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Unmanned supply vessel transporting sundry cargoes to the Mir orbital station. Docked with Mir on 21 Mar 1986 11:16:02 GMT. Undocked on 20 Apr 1986 19:24:08 GMT. Destroyed in reentry on 21 Apr 1986 00:48:30 GMT. Total free-flight time 2.27 days. Total docked time 30.34 days.
Unmanned supply vessel to Mir. Rendezvoused with Mir on 25 April, but problem with Mir's radio communication system delays docking until the next day. Docked with Mir on 26 Apr 1986 21:26:06 GMT. Undocked on 22 Jun 1986 18:25:00 GMT. Destroyed in reentry on 23 Jun 1986 15:41:01 GMT. Total free-flight time 3.96 days. Total docked time 56.87 days.
Test of new Soyuz vehi cle. Recovered May 30, 1986 6:49 GMT. Unmanned test of Soyuz TM. Docked with Mir May 23 1987. Undocked 29 May.
Officially: Comprehensive experimental testing of spacecraft in independent flight and jointly with the Mir orbital station.
|Interior of Soyuz TM|
Credit: © Mark Wade. 46,851 bytes. 534 x 362 pixels.
Tested truss structure.
Unmanned supply vessel to Mir; raised Mir's orbit. Transported sundry cargoes to the Mir orbital station. Docked with Salyut 7 on 18 Jan 1987 07:26:50 GMT. Undocked on 23 Feb 1987 11:29:01 GMT. Destroyed in reentry on 25 Feb 1987 16:05:00 GMT. Total free-flight time 4.25 days. Total docked time 36.17 days.
Mir Expedition EO-02. Docked with Mir 7 February 1987. Carried Yuri Romanenko, Aleksander Laveykin to Mir; returned Laveykin, crew of Soyuz TM-3 to Earth. Undocked from Mir 8:34 GMT 29 July. Orbital Module left in a 308 X 356 orbit. Recovered July 30, 1987 01:54 GMT.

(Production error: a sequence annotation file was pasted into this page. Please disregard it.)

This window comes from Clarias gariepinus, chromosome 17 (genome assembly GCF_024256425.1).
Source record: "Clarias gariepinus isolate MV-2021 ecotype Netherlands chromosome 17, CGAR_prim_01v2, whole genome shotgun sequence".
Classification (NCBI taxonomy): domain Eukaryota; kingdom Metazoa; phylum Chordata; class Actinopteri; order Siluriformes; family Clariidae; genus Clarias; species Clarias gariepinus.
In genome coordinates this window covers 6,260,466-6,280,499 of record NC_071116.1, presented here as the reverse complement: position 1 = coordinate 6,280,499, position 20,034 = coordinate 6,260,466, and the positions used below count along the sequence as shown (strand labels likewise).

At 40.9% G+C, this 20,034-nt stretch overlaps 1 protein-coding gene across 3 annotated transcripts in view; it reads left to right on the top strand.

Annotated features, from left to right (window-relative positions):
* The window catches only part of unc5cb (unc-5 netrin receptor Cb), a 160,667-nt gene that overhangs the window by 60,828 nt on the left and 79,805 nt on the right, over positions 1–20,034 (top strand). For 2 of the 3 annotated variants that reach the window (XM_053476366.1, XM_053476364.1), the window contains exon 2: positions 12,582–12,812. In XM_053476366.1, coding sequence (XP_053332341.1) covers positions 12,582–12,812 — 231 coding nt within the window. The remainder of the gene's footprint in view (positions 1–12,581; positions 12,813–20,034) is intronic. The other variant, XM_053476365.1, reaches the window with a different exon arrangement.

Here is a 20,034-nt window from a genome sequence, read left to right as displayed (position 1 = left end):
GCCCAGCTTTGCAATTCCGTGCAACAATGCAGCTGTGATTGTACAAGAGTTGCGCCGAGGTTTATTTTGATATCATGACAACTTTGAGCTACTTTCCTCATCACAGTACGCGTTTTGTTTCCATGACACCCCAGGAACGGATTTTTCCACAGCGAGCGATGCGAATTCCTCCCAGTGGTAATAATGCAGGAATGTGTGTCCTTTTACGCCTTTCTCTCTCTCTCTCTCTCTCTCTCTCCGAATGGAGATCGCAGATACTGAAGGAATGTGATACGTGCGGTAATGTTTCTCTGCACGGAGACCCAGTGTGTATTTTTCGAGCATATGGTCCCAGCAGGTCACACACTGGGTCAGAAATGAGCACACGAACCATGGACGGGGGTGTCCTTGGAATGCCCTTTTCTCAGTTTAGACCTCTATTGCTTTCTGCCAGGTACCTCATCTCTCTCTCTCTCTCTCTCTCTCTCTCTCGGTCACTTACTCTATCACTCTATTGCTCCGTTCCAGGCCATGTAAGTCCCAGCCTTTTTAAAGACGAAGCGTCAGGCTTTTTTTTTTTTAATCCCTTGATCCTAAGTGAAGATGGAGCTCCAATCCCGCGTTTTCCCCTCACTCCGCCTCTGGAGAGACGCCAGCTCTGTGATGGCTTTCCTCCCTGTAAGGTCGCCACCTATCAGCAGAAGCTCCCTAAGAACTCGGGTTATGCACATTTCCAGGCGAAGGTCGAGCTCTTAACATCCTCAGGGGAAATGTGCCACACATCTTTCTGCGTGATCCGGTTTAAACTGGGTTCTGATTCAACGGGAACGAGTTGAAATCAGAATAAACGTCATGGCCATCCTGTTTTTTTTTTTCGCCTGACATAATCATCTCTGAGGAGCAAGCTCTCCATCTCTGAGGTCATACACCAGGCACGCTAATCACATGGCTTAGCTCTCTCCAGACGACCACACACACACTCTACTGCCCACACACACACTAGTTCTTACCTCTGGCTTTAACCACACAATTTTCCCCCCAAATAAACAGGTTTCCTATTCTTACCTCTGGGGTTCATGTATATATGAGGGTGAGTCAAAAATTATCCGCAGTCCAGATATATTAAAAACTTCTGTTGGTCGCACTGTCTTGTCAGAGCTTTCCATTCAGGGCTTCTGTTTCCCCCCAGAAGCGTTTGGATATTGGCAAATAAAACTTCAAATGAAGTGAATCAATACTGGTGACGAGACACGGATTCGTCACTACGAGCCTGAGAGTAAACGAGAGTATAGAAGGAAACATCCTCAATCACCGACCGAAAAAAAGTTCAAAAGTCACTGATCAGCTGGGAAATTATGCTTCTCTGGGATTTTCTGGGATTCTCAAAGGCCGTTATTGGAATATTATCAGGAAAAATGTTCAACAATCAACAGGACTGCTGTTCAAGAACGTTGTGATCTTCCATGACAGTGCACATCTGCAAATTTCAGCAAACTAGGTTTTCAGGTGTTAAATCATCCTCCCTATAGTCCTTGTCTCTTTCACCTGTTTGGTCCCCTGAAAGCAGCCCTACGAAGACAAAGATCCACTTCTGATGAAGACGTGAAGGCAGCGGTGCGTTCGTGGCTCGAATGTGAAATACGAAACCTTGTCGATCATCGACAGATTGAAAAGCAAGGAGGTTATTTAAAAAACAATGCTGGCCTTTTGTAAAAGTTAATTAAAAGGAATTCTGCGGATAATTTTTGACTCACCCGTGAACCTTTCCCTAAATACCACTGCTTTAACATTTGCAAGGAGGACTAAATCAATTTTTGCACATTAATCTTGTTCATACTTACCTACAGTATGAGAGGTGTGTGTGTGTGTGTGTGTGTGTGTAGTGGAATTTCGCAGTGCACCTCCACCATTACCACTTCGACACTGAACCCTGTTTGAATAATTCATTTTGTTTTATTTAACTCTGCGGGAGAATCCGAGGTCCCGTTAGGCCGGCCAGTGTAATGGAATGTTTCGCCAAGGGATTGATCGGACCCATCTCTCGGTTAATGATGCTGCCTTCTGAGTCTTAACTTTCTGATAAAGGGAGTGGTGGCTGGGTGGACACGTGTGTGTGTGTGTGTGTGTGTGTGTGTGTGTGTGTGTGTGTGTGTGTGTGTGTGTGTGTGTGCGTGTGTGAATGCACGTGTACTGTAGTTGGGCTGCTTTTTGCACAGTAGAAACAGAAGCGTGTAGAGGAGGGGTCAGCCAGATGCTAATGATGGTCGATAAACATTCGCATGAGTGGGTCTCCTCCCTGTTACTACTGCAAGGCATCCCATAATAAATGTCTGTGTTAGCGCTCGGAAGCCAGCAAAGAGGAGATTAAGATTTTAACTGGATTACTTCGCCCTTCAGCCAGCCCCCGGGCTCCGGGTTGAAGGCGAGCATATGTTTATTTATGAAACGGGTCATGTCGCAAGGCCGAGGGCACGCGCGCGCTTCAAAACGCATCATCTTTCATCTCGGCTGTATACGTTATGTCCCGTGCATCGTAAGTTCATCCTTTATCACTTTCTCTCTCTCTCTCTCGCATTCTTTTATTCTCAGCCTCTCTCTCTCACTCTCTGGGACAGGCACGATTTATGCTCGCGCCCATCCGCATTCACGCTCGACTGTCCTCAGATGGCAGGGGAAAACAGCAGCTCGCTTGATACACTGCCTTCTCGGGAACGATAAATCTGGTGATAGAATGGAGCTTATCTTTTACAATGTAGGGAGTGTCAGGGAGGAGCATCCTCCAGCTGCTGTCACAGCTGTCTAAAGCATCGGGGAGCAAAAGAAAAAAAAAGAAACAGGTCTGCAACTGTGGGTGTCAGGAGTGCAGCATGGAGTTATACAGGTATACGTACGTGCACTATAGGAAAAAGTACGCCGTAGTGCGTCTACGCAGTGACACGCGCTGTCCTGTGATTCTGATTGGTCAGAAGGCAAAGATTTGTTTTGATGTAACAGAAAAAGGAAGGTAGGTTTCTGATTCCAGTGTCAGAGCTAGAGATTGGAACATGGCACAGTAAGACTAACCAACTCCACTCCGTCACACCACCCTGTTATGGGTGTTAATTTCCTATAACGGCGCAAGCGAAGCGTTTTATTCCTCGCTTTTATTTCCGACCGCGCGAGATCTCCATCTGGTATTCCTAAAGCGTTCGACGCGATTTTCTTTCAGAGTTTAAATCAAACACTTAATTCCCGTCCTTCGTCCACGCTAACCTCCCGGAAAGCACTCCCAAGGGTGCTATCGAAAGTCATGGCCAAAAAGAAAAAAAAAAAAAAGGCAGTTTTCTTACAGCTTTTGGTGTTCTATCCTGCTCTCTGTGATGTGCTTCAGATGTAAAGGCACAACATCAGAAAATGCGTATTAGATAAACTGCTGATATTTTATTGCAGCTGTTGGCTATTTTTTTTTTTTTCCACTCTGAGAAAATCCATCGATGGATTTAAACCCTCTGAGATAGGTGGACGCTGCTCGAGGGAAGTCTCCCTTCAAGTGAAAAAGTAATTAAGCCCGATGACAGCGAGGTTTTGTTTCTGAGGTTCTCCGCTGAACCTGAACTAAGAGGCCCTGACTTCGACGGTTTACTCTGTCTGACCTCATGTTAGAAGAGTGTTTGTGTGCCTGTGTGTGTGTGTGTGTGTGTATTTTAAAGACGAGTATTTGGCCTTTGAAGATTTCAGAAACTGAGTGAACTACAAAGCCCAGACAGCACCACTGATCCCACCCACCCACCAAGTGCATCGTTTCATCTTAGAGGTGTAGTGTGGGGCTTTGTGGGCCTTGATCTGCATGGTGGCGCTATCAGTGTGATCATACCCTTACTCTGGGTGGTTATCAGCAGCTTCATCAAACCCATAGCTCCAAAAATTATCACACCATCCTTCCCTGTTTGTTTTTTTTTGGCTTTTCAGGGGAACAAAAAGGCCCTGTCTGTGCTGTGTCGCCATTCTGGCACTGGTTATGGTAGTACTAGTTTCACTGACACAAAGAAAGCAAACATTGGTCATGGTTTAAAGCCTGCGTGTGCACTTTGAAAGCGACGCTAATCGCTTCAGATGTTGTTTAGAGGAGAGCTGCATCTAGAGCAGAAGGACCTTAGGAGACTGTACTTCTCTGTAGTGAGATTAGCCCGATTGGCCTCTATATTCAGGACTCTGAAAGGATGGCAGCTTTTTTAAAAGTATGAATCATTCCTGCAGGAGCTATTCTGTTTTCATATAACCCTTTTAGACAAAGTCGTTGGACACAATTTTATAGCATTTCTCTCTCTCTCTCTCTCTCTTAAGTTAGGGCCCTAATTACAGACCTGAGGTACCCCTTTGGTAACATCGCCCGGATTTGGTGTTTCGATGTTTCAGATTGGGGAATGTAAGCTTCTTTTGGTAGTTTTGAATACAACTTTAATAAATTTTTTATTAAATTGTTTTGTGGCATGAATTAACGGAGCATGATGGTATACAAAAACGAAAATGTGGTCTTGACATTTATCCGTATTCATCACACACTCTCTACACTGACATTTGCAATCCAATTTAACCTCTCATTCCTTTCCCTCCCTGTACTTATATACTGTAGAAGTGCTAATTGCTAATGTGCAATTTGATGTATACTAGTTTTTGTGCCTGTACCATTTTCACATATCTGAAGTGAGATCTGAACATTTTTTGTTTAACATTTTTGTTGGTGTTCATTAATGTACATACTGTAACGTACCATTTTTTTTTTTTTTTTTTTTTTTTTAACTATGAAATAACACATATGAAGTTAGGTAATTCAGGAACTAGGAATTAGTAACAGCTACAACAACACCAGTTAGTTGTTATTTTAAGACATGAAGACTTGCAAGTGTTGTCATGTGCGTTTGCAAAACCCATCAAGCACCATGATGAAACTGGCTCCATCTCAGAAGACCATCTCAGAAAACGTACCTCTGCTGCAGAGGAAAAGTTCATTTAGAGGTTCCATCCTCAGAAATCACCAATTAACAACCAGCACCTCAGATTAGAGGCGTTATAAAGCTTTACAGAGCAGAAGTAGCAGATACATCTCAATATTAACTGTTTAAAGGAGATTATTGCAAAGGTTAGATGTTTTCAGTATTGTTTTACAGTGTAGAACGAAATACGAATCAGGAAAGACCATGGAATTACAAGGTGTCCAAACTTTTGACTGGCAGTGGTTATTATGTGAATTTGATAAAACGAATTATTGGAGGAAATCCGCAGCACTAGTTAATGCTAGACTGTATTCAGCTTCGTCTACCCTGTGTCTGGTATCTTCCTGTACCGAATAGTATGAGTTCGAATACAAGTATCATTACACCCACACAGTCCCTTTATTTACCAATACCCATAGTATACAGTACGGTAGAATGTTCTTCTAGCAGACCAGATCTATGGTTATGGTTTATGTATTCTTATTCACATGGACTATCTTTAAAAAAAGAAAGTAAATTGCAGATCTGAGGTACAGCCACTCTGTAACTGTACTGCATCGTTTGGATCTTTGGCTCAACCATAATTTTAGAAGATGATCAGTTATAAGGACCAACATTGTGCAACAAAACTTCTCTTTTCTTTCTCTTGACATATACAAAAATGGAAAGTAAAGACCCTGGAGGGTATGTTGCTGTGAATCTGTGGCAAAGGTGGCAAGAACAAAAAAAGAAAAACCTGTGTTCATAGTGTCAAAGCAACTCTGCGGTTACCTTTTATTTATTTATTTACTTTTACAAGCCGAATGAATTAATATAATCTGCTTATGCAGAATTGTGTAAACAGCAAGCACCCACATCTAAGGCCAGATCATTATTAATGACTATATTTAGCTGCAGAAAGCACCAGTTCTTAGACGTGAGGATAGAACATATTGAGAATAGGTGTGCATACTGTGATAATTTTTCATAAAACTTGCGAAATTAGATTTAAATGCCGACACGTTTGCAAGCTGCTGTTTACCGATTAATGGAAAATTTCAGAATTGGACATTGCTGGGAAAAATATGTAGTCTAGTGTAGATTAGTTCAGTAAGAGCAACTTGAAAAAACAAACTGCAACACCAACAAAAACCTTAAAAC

Unmanned supply vessel to Mir. Orbit of station at time of rendezvous was 344 X 369 km, 51. 62 deg. Docked with Mir on 5 Mar 1987 12:42:36 GMT. Undocked on 26 Mar 1987 05:06:48 GMT. Destroyed in reentry on 28 Mar 1987 03:49:00 GMT. Total free-flight time 4.01 days. Total docked time 20.68 days.
|Cutaway of Kvant - Cutaway of Kvant illustrating service module that separated after docking with Mir.|
Credit: RKK Energia. 22,186 bytes. 464 x 189 pixels.
MIR module; high energy observatory. Docked with Mir. Rendezvous with Mir 5 April; soft dock 9 April; EVA on 11 April to remove fabric strip from docking apparatus and hard dock; jettisoned service module on 12 April at 22:18
168 km X 278 km orbit to 172 km X 300 km orbit. Delta V: 7 m/s
169 km X 296 km orbit to 172 km X 314 km orbit. Delta V: 5 m/s
170 km X 313 km orbit to 297 km X 345 km orbit. Delta V: 46 m/s
298 km X 344 km orbit to 345 km X 364 km orbit. Delta V: 18 m/s
Service Module only, after undocking with Mir:
345 km X 364 km orbit to 341 km X 363 km orbit. Delta V: 1 m/s
340 km X 361 km orbit to 383 km X 406 km orbit. Delta V: 24 m/s
Total Delta V: 101 m/s
Officially: Extra-atmospheric astronomic research and resolution of a number of problems with scientific and economic applications.
Removed bag from docking unit that interfered with Kvant docking.
Unmanned supply vessel to Mir. Deorbited May 11, 1987. Docked with Mir at 343 X 363 1705 23 April at rear port of Kvant. Undocked May 11 03:10. Deorbited28 May 02:59 .